Saturday, May 12, 2012

Advocating for a Cure

One of the questions we got asked a lot when Jason was first injured, was whether or not he would ever walk again.  In the early weeks, when we knew nothing of SCI and were buoyed by ridiculous levels of optimism (and, frankly, disbelief that any of this was happening), we would always say, "of course he'll walk again."  Honestly, I couldn't conceive of permanent paralysis, or of a world in which Jason didn't eventually regain the ability to walk.  We've come a long way since then, and now have a much better understanding of SCI and the type of recovery that can be expected.  Of all the people who experience SCI, only 1% experience full, spontaneous recovery.  If Jason were in that 1%, we would know by now.  This isn't to say he hasn't had a somewhat miraculous recovery, because he has...but he is not anywhere close to "full" recovery.  So, our answer has changed to, "Barring significant advances in medicine and science, it is improbable that Jason will walk as he did before this accident."  I think I actually have that little line memorized...Jason might be able to eventually take a few steps with a walker and his braces (which should be ready in another week or so), but it will not be a functional walk.  For most everything, the wheelchair is going to be the most efficient option for him.  This is, of course, barring "significant advances in medicine and science."  Which brings me to the real point of this ask for your help in advocating for a cure for paralysis.  SCI research is a relatively new field.  It wasn't until the late 1980s that doctors even began to try to repair the spinal cord-until then it was assumed that nothing could be done to fix it (not much was known about the cord....there's still a lot that is unknown).  Here's a quick rundown of where the science is:

  • Stem Cells:  Believed by many to be the most promising avenue of SCI research, but has not done too well in the US due to political pressure and backlash against using stem cells in research.  Most of the research is done abroad, with some of the more interesting work being done by Dr. Wise Young in China.  For information on the study that he is currently conducting (and, according to various reports, seeing real progress), go to:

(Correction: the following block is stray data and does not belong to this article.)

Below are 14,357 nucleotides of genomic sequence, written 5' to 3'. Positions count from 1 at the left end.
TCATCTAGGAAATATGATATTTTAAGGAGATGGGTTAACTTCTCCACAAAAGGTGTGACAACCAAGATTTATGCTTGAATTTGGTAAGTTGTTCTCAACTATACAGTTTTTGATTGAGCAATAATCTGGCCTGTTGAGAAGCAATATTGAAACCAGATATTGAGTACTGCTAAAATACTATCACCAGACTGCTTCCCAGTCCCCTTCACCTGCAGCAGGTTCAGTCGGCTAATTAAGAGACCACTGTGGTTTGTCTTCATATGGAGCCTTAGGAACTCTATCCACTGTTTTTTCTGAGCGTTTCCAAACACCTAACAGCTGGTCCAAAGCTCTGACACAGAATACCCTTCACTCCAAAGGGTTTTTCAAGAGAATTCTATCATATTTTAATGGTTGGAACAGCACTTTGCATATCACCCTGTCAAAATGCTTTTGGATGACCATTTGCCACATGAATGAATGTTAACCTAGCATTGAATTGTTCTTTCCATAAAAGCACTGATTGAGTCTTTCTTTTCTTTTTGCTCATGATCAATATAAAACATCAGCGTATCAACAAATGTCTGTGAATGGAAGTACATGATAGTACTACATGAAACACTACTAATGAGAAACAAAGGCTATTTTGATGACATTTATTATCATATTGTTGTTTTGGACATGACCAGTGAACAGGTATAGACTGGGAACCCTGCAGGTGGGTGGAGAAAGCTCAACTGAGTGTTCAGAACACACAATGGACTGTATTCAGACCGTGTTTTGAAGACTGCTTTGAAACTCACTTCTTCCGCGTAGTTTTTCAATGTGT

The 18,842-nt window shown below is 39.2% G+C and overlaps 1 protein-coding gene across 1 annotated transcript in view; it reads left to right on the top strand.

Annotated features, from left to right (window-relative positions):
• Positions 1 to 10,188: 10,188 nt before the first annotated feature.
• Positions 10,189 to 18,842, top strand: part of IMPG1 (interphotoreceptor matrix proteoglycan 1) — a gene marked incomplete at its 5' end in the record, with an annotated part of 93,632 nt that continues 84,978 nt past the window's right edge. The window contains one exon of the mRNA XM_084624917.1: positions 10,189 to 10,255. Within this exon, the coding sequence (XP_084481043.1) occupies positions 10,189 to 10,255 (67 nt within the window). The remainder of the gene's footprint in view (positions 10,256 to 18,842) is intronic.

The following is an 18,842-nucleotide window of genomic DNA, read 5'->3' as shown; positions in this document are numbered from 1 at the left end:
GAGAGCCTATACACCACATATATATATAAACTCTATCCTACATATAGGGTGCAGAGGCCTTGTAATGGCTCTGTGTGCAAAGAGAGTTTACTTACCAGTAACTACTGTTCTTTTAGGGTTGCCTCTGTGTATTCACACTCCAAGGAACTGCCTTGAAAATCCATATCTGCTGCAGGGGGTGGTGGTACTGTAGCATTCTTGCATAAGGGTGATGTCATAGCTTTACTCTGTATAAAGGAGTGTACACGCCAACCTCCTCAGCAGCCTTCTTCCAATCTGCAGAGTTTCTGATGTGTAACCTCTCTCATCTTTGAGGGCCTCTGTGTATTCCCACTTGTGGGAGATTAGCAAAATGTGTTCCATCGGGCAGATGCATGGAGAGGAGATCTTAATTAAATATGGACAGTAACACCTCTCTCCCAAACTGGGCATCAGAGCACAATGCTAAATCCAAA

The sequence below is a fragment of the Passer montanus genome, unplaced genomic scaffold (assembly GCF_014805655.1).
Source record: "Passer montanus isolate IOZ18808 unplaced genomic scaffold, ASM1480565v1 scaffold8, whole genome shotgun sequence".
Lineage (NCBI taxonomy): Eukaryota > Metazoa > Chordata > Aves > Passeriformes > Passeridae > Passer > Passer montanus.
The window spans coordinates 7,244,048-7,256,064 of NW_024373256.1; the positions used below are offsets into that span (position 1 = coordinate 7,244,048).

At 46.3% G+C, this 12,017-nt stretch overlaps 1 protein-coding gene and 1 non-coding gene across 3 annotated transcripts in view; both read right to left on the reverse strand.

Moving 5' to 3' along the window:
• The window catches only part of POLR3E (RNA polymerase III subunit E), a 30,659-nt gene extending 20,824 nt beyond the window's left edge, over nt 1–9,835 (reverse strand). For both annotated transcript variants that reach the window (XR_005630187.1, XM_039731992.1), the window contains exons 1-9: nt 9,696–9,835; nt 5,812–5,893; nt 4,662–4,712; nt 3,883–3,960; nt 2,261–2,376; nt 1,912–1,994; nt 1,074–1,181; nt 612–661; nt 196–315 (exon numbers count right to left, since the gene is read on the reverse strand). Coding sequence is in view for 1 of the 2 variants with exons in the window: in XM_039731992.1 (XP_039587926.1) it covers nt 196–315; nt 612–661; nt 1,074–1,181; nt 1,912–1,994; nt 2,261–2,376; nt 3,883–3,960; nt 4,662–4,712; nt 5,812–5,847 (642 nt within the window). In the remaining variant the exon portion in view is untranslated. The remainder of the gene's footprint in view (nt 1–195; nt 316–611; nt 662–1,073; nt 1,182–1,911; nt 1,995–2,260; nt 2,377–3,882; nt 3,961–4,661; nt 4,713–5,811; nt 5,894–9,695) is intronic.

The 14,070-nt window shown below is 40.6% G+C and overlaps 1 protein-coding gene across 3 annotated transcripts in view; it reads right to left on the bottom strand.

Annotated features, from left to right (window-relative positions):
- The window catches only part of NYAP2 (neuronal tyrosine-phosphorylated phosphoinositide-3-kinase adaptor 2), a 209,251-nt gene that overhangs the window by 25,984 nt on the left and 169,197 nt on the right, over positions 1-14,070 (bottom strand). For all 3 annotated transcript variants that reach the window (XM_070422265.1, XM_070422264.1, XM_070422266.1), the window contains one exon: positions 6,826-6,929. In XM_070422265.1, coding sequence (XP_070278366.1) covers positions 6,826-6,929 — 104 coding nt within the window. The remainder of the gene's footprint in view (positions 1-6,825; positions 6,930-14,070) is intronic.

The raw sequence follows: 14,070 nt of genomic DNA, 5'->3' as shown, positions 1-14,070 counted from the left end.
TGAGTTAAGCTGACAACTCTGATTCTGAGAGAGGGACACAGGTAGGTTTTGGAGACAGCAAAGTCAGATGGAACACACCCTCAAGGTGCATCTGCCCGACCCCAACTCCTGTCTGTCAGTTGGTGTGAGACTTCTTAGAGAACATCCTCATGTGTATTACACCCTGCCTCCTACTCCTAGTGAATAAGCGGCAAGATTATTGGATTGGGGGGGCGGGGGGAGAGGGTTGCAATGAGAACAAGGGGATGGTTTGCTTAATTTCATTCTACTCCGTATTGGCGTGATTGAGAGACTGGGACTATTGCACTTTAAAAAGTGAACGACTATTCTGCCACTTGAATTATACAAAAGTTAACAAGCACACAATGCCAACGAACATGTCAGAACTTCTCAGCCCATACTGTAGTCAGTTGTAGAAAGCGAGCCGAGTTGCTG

• Electric Stimulation: Rob Summers is the poster child for this route to a cure (his story can be found at  Essentially, this involves implanting an electronic stimulator on the cord, then shocking the cord into action. After the surgery, ROb required extensive PT to make his gains, but oh the gains he has made.  This is a really encouraging study!
  • Exoskeletons:  Exoskeletons are not actually a "cure," but they have the potential to help people with SCIs and other neurological conditions to walk again.  The current models would need to get quite a bit smaller before they could be used on a regular basis, but, again, a promising avenue.
Right now, there is a bill making its way through the legislative process in the CA Assembly (to read more about it, go to  Bill AB 1657 would add $1 to every traffic ticket.  This $1 (all of it) would be directed to spinal cord injury research at the University of California.  The UC has made tremendous strides and advances in SCI Research (and, for the more fiscally conservative, every $1 that CA directs to this research center, the center attracts another $4 in outside investment and research...).  If AB 1657 does not get approved, though, this research could end.  So, I'm asking you (particularly those of you who live in CA) to write an email/letter and let CA lawmakers know that this is an important issue.

Send your emails to:  (Assemblyman Fuentes is Chairman of Appropriations, which is where the bill is now) –Legislative Director for Bob Wieckowski, who is sponsoring this bill (and is the assemblyman for our hometown of Fremont)

If you'd rather write a letter, you can mail it to:
Assemblymember Bob Wieckowski, State Capitol, P.O. Box 942849, Sacramento, CA 94249-0020

All you need write is that you support AB 1657, though you are certainly free to say more than that.

Thanks for your help with this!


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